Egalet Corporation Wayne, USA
Keynote: Importance of “level of effort” in the evaluation of abuse-deterrent drugs – the multi-faceted approach to the fight against opioid abuse – what can, and can’t we expect from ADFs
Time : 10:50-11:35
Karsten Lindhardt has been the initiator of the CCALC Cat 1 focus group, which purpose has been to make meetings for professionals in the abuse deterrence space with a particular interest in the field of in vitro abuse deterrence studies. Dr Lindhardt is the CSO of Egalet Corp. and has 20 years of experience as a scientific manager in the pharmaceutical industry. Dr Lindhardt has earned a Diploma of Business Excellence (DBE) at Columbia University, Copenhagen Business School. Dr Lindhardt received an MSc in Pharmaceutics and a Ph.D. in pharmaceutical development and pharmacology, each from the Royal Danish School of Pharmacy, Copenhagen DK.
Statement of the Problem: The effort expended in attempts to manipulate a prescription opioid is an important element of Category 1, 2 and 3 studies of AD (abuse-deterrent) opioids, but it is challenging to assess this objectively. Epidemiologic data indicate that making the manipulation of opioid drugs more challenging (‘more effort’) creates new community dynamics, reducing the misuse/abuse of AD opioids. Pinney Associates (Bethesda, MD) has developed the ALERRTTM instrument for ‘level of effort’ evaluations. Egalet has worked with Pinney Associates on creating data on a morphine ER product developed with AD properties (ARYMO® ER; Egalet US Inc., Wayne, PA) was assessed with Egalet’s proprietary ADF technology using the ALERRT instrument as part of the evaluation of its abuse-deterrent formulations (ADFs) has shown that making the manipulation of the opioid drugs more challenging taking “more effort” to create an effective abusable form of the drug creates new dynamics in the abuser communities. The purpose of the study discussed herein was to describe the experience with the ALERRT tool in the evaluation of ARYMO® ER and how these data are important in the holistic evaluation of the abuse-deterrent properties of a drug.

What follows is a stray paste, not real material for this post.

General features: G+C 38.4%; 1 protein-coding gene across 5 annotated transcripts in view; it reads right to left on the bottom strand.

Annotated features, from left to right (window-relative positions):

Findings: A significantly higher level of effort was needed to manipulate ARYMO® ER tablets relative to the non-abuse deterrent comparator across the 10 tools that were tested. The expectation is that making opioid drug products more difficult to misuse/ abuse will, in time, be a barrier to misuse/abuse for opioid naïve patients rather than preventing experienced opioid abusers from indulging in addictive behavior.
Conclusion & Significance: Tools are available for evaluation of ‘level of effort’ and can provide relevant and important data for characterization of abuse-deterrent properties. ARYMO® ER was shown to be very resistant to manipulation. It is believed that a multifaceted approach to combat the abuse is needed and AD opioids, in concert with several other critical initiatives.
Confidential Recovery, USA
Time : 11:35-12:20
Scott H Silverman is a Crisis Coach, behavioral health advisor, and leads the team at Confidential Recovery—an intensive substance abuse recovery program for adults, 18 years old. As the author of Tell Me No, I Dare You: A Guide for Living a Heroic Life, Scott shares strategies for living an authentic and fulfilling life. Scott has received numerous awards and honors including being named CNN Hero of the Week and the City of San Diego honored him by selecting February 19 as “Scott Silverman Day” for his contributions to the community. As the Founder of Second Chance, Scott worked to break the cycle of substance abuse, unemployment, poverty, and homelessness. For over 15 years, Scott assisted more than 25,000 people in San Diego with job readiness training, employment placement assistance, mental health counseling, case management, and affordable housing referrals to people who desire to change their lives.